FIG. 2 shows a perspective of an anchoring washer;
FIG. 3 shows a longitudinal cross section through several anchoring washers of the spinal plate system;
FIG. 4 shows a lateral cross section through one anchoring washer; and
FIG. 5 shows an exploded perspective of a modification of the of the spinal plate and anchoring washer.
 In FIG. 1, the modular plate system 10, for use in the cervical region of the spine has anchoring washers 11 which are to be attached to the vertebrae 30 by pedicle screws 40, shown in FIG. 3. The pedicle screws 40 are inserted through the apertures 13 that may or may not be tapped and threaded into the spine. The apertures are countersunk to accept the heads of the pedicle screws, as shown in FIG. 4. Each anchoring washer 11 has a threaded post 12. The modular construction of the anchoring washers permits the optimal placement of the pedicle screws in each vertebra.
 After a series of anchoring washers are attached to the anterior surfaces of the vertebrae, an elongated spinal plate 14 is placed over the washers, as shown in FIG. 3. The plate 14 has a series of large openings 15 along it's length. A portion 16 of a depending flange forms a stop for limiting longitudinal movement of the components. The depending flange may be omitted, if desired, for more flexibility in matching the components.
 The posts 12 of the anchoring washers are inserted through an elongated opening 15 and a locking screw assembly 17 is threaded onto each post by cooperating internal threads in aperture 18, as shown in FIG. 3. The elongated openings 15 are larger than the diameter of the posts 12 to compensate for the non-uniformity in the vertebrae. The width of the opening 15 allows for lateral non-alignment of the posts 12 and the length of the openings allows for differences in vertical or longitudinal spaces between vertebrae. The diameter of the locking screw assembly 17 is greater than the width of the elongated opening 15. As the locking screw assembly is threaded onto the post 12 compressive force is applied to the spinal plate 14 and anchoring washer 11 to fasten them together. The locking screw assembly 17 is locked in place by set screw 19 to prevent loosening of the assembly. The resulting rigid connection of the anchoring washers and the spinal plate holds the attached vertebrae in a fixed spatial orientation.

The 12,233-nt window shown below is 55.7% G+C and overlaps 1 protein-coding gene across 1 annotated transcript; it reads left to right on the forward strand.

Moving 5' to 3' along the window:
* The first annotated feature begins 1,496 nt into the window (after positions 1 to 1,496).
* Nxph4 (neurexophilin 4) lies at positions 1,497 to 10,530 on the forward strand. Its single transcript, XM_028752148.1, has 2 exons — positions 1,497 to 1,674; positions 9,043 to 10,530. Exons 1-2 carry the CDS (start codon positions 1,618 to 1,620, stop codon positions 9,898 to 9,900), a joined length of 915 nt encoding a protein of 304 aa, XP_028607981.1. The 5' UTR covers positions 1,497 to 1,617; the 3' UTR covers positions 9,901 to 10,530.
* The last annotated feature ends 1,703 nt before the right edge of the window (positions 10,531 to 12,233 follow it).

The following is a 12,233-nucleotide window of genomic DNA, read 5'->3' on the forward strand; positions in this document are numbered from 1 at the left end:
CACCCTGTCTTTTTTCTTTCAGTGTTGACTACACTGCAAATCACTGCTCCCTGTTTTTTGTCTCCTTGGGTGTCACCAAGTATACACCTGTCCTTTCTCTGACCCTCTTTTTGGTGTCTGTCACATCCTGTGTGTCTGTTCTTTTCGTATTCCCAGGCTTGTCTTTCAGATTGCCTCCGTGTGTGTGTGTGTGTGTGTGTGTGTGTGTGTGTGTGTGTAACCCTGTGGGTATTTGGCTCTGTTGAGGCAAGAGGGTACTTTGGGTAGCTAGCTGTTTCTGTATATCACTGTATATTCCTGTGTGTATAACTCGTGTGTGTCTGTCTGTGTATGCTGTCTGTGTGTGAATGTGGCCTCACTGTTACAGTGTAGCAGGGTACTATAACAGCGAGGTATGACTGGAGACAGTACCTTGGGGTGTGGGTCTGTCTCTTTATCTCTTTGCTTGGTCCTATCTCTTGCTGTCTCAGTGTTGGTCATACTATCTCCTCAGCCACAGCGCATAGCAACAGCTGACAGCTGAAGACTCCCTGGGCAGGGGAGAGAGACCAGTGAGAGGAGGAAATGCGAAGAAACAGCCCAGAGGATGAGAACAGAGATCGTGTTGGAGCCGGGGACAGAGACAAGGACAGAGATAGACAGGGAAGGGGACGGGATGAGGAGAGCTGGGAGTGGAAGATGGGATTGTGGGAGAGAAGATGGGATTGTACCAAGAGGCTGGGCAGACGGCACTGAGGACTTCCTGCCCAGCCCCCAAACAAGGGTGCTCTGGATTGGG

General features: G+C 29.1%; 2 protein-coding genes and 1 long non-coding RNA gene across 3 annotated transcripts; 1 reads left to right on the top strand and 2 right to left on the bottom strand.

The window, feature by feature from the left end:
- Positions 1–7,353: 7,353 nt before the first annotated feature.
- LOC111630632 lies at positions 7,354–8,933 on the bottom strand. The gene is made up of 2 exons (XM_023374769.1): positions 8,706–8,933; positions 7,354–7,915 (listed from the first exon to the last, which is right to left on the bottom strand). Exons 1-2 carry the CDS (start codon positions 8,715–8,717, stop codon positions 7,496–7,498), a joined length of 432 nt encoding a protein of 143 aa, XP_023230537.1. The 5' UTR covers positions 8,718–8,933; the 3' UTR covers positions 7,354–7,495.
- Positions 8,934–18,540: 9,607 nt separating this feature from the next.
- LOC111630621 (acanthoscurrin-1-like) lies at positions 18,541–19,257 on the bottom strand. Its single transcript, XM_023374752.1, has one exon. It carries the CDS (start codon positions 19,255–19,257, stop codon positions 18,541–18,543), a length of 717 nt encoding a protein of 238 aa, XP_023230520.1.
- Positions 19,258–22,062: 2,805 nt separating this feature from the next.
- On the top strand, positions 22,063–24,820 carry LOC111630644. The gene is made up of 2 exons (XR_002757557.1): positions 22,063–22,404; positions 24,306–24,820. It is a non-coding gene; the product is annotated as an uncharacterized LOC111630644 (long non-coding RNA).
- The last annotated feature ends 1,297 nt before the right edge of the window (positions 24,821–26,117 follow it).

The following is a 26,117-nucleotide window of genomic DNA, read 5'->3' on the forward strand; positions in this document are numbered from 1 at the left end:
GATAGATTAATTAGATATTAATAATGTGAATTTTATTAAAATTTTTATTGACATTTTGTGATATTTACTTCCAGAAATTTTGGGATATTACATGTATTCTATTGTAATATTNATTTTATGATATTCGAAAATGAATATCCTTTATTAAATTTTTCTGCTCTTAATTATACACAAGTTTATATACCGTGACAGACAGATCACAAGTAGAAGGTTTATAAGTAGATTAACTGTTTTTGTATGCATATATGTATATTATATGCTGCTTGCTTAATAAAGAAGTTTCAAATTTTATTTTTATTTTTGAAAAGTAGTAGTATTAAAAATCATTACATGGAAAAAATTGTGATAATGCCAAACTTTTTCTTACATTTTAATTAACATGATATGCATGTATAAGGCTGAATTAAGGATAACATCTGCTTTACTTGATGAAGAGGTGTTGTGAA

The low-profile required by the anterior approach is shown in FIG. 2. To increase the amount of surface area in interlocking relationship, the anchoring washer 11 may be formed with thinner flanges 20 along the opposite ends. These flanges may cooperate with a longitudinal depending flange 23 on the spinal plate, shown in FIG. 4, to form a more secure connection between the anchoring washers and the spinal plate. Of course the depending flange 23 may be omitted, particularly in the modifications in which the spinal plate does not extend completely across the anchoring washers. The entire thickness of the system is composed of the thickness of the anchoring washer, the flat plate and the exposed threads of the post. Because of the rotational movement of the neck and cervical area of the spine, the anterior surface of the system components are smooth and without protrusions.
 There is a tendency for the pedicle screws to work loose in response to the varying forces placed on the vertebrae during the normal movement of the body. The spinal plate 14 has a width such that the longitudinal edges overlie at least a portion of the heads of the pedicle screws to act as a back plate or stop, as shown in FIG. 1 and FIG. 5.
FIG. 5 illustrates another embodiment of the spinal plate system in which the anchoring washers and the plate are fastened together by a bolt 60 threaded through a tapped aperture 50, rather than the post of FIG. 1. Also shown is another embodiment of the cooperating flanges. A central thickened elongated portion 61 on the plate fits into a central groove 62 in the washers to increase stability. The cooperating patterns of lands and grooves 21 and 24 may also be utilized in this configuration.
 To further increase the interlocking relationship of the anchoring washers and the plate, the upper surface of the anchoring washers have a pattern of lands and grooves 21 which cooperate with a similar pattern of lands and grooves 24 on the lower surface of the spinal plate. When the plate and the washers are superimposed, these patterns prevent lateral or longitudinal relative movement.
 It is to be understood that while a certain form of the invention is illustrated, it is not to be limited to the specific form or arrangement of parts herein described and shown. It will be apparent to those skilled in the art that various changes may be made without departing from the scope of the invention and the invention is not to be considered limited to what is shown and described in the specification and drawings.